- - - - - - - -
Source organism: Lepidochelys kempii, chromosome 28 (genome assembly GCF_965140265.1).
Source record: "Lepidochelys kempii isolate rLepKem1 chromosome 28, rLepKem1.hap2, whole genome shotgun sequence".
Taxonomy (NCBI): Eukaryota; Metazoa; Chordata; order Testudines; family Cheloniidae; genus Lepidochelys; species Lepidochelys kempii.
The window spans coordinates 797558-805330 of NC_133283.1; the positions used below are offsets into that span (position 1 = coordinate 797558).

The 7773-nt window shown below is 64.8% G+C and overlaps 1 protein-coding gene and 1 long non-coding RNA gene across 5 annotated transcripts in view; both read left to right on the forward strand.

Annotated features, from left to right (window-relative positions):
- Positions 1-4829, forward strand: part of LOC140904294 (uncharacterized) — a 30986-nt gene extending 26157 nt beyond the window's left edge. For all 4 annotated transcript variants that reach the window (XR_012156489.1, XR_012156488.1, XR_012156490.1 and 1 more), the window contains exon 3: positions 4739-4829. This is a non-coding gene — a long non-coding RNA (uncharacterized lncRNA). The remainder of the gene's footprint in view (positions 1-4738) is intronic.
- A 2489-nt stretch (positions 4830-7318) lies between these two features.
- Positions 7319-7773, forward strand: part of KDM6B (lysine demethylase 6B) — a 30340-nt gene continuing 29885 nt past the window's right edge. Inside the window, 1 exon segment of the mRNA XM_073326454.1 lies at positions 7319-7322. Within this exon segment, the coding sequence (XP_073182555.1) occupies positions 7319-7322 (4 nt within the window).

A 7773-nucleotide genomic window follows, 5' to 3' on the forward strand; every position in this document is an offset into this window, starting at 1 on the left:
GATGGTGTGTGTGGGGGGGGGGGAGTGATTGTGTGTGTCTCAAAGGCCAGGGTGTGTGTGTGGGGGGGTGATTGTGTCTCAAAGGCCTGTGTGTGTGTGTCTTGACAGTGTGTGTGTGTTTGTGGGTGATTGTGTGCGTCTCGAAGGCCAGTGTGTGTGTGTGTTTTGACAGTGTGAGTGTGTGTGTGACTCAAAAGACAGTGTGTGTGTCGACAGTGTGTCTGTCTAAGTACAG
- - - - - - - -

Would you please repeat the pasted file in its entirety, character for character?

Source organism: Lepidochelys kempii, chromosome 28 (genome assembly GCF_965140265.1).
Source record: "Lepidochelys kempii isolate rLepKem1 chromosome 28, rLepKem1.hap2, whole genome shotgun sequence".
Taxonomy (NCBI): Eukaryota; Metazoa; Chordata; order Testudines; family Cheloniidae; genus Lepidochelys; species Lepidochelys kempii.
The window spans coordinates 797558-805330 of NC_133283.1; the positions used below are offsets into that span (position 1 = coordinate 797558).

The 7773-nt window shown below is 64.8% G+C and overlaps 1 protein-coding gene and 1 long non-coding RNA gene across 5 annotated transcripts in view; both read left to right on the forward strand.

Annotated features, from left to right (window-relative positions):
- Positions 1-4829, forward strand: part of LOC140904294 (uncharacterized) — a 30986-nt gene extending 26157 nt beyond the window's left edge. For all 4 annotated transcript variants that reach the window (XR_012156489.1, XR_012156488.1, XR_012156490.1 and 1 more), the window contains exon 3: positions 4739-4829. This is a non-coding gene — a long non-coding RNA (uncharacterized lncRNA). The remainder of the gene's footprint in view (positions 1-4738) is intronic.
- A 2489-nt stretch (positions 4830-7318) lies between these two features.
- Positions 7319-7773, forward strand: part of KDM6B (lysine demethylase 6B) — a 30340-nt gene continuing 29885 nt past the window's right edge. Inside the window, 1 exon segment of the mRNA XM_073326454.1 lies at positions 7319-7322. Within this exon segment, the coding sequence (XP_073182555.1) occupies positions 7319-7322 (4 nt within the window).

A 7773-nucleotide genomic window follows, 5' to 3' on the forward strand; every position in this document is an offset into this window, starting at 1 on the left:
GATGGTGTGTGTGGGGGGGGGGGAGTGATTGTGTGTGTCTCAAAGGCCAGGGTGTGTGTGTGGGGGGGTGATTGTGTCTCAAAGGCCTGTGTGTGTGTGTCTTGACAGTGTGTGTGTGTTTGTGGGTGATTGTGTGCGTCTCGAAGGCCAGTGTGTGTGTGTGTTTTGACAGTGTGAGTGTGTGTGTGACTCAAAAGACAGTGTGTGTGTCGACAGTGTGTCTGTCTAAGTACAG